Another guideline called 3Cs suggests to have a conversation around the user story. It’s good advice for an experienced analyst who can quickly determine a user story’s actual goal, but most people will be happy with any story that is at least clear.
User Story can mix up problems and solutions
Tony: “As a reader, I would like to bookmark pages. It will help me quickly find relevant content in the future.”
At first glance, this user story is completely fine. We have a role, activity, and, most importantly, goal. But the story describes not only a problem but also provides a solution. Yet, is it the only solution to this problem? Is there another better solution? If we use this story as a requirement, we will never find out if there is any.
It is challenging to prioritize user stories
Backlogs are full of user story cards. Most of them are well-written, following the same template; they describe a broad range of problems and solutions. They are even widely scoped but provide a little context as to the business behind them. But how to prioritize them? Do we need to do that by value or by cost? If we have a specification for a story, we may try to make an educated guess.
But like most people in the same situation, we follow “planning poker ” estimation. We are going through lots of stories to assessing their value and cost.
It is challenging to classify user stories
Most of the user stories are difficult to organize for your backlog. Of course, we can classify the story by user or value it gives to our software, but this cannot be applied to all stories you might have. The good idea is to map your stories. At the top of your map are big stories that involve many activities and can be divided into various steps. It’s a good idea to divide such user stories into smaller ones and put them under this “big” story and so on.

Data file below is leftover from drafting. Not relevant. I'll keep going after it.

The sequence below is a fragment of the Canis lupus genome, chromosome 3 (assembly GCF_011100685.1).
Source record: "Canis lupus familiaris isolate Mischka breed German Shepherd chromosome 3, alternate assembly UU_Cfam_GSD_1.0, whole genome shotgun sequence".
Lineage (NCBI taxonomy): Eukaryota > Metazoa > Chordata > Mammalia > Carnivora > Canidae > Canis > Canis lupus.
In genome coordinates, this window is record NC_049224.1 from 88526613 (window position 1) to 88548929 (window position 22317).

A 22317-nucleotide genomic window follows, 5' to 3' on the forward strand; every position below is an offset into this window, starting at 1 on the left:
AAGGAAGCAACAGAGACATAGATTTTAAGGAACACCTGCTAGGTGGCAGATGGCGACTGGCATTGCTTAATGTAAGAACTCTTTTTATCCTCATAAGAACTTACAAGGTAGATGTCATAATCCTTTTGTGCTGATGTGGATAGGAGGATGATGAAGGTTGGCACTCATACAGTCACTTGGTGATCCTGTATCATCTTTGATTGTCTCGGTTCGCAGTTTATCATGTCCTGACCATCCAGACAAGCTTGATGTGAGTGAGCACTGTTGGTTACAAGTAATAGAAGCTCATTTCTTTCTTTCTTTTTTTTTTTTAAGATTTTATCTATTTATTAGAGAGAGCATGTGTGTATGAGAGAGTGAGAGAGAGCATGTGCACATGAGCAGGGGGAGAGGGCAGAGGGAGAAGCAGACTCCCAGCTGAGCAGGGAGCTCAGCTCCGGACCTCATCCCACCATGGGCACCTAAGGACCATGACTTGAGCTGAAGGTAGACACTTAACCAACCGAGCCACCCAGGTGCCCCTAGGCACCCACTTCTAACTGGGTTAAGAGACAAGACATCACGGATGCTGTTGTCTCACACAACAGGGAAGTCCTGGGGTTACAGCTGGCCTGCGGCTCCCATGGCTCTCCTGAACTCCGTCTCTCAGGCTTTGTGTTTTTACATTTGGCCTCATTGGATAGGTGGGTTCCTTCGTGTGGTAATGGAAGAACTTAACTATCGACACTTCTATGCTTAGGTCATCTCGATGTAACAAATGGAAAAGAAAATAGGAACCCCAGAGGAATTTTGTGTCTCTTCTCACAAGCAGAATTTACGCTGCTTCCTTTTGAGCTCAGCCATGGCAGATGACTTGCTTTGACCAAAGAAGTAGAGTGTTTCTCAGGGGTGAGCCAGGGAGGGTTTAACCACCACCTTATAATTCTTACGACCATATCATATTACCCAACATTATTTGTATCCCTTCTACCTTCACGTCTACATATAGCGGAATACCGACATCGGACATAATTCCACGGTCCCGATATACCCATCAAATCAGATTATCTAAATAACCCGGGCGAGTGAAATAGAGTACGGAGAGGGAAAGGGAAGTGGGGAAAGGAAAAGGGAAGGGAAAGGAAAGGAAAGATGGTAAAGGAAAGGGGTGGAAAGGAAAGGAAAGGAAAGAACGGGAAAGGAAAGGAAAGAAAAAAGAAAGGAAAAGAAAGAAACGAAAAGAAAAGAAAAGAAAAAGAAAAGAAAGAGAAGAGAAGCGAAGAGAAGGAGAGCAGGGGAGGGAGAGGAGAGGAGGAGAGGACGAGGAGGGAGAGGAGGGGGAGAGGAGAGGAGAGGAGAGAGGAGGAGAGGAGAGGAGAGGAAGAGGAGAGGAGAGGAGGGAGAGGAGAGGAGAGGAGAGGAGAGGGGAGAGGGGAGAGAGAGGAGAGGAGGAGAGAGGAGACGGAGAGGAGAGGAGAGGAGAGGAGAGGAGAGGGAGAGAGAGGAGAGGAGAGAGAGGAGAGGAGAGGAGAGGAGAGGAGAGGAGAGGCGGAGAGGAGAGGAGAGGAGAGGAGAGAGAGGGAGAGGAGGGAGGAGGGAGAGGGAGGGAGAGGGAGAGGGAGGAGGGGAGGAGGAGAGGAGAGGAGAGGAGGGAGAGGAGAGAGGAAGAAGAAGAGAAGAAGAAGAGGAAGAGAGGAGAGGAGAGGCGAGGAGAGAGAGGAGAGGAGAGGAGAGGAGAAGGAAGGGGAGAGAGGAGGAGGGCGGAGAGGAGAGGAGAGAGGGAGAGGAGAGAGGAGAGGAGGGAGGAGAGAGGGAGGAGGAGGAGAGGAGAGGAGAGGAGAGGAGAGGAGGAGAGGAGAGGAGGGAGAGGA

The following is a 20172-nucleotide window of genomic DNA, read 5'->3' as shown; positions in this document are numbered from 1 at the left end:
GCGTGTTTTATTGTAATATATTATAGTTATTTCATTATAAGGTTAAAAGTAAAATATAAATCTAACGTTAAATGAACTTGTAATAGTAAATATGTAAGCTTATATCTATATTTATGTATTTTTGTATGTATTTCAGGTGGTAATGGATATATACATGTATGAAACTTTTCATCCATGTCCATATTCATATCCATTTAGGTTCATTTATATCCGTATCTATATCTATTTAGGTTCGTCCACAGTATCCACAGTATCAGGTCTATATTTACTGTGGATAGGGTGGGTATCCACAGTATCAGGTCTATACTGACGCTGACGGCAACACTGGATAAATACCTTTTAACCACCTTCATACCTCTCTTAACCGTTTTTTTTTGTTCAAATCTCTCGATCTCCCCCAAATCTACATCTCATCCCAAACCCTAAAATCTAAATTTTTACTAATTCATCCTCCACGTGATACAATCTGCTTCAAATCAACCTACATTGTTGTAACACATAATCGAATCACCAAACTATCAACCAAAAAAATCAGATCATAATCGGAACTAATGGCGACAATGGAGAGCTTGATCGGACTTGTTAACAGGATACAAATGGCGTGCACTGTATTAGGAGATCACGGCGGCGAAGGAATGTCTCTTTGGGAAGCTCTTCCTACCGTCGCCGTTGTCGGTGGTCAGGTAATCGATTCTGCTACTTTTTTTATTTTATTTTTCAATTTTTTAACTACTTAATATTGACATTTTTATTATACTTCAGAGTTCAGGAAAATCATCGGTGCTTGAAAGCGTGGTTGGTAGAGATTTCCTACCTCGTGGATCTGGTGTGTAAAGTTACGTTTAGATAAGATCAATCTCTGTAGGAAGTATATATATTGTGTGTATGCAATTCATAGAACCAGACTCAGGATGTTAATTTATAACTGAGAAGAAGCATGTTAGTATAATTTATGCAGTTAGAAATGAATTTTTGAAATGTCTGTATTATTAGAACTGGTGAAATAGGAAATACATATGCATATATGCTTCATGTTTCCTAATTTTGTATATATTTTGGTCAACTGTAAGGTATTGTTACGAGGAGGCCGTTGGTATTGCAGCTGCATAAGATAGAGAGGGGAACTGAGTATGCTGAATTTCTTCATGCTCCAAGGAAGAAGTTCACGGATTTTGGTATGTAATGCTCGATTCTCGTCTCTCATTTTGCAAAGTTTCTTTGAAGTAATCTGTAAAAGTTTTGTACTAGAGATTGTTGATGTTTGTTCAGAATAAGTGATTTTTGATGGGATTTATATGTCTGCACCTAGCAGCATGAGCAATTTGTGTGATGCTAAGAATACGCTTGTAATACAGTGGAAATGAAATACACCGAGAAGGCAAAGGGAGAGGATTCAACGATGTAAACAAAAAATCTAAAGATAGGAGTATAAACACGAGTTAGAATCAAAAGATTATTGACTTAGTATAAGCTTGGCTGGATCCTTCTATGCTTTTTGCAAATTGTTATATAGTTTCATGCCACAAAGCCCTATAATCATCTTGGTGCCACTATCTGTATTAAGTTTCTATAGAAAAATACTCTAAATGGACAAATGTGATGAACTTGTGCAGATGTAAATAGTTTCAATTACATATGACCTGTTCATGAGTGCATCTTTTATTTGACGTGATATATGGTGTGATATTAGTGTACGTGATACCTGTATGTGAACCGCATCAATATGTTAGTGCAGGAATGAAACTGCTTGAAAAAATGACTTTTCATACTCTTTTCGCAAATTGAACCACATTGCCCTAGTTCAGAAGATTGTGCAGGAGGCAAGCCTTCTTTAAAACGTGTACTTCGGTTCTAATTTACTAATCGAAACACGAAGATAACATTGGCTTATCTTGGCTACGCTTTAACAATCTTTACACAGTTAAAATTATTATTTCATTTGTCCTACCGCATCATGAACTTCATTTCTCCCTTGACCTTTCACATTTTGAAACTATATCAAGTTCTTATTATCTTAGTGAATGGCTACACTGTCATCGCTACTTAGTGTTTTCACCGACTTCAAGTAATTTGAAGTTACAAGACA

As a result, your story pool will become more classified, and you’ll get rid of duplicate stories you might have at your backlog.
So, what is the user story?
We use user stories for more than 20 years already. And how it comes that we have not defined it yet? For developer’s user stories are the requirements and should be designated as such. But how do we classify requirements? Here is the model you can use as a basis, and in the end, you’ll get rid of messy user-stories and still follow the behavior-driven development approach.
The requirements model is aimed to answer four primary questions for each user story or a stack of stories:
- Why – a business goal: the benefit you get from the software.
- Who – stakeholder: some person who is influenced by our system.
- What – capabilities: system ability that allows the stakeholder to achieve their business goal.
- How – feature: a piece of functionality that helps to get the capability.
This model helps us represent and narrow down our functionality, creating a clear backlog, and still developing for users.
We, at Efisco, hope that you enjoyed reading our article on user stories. If you would like to find out more about what we do, please visit our services page. Stay tuned!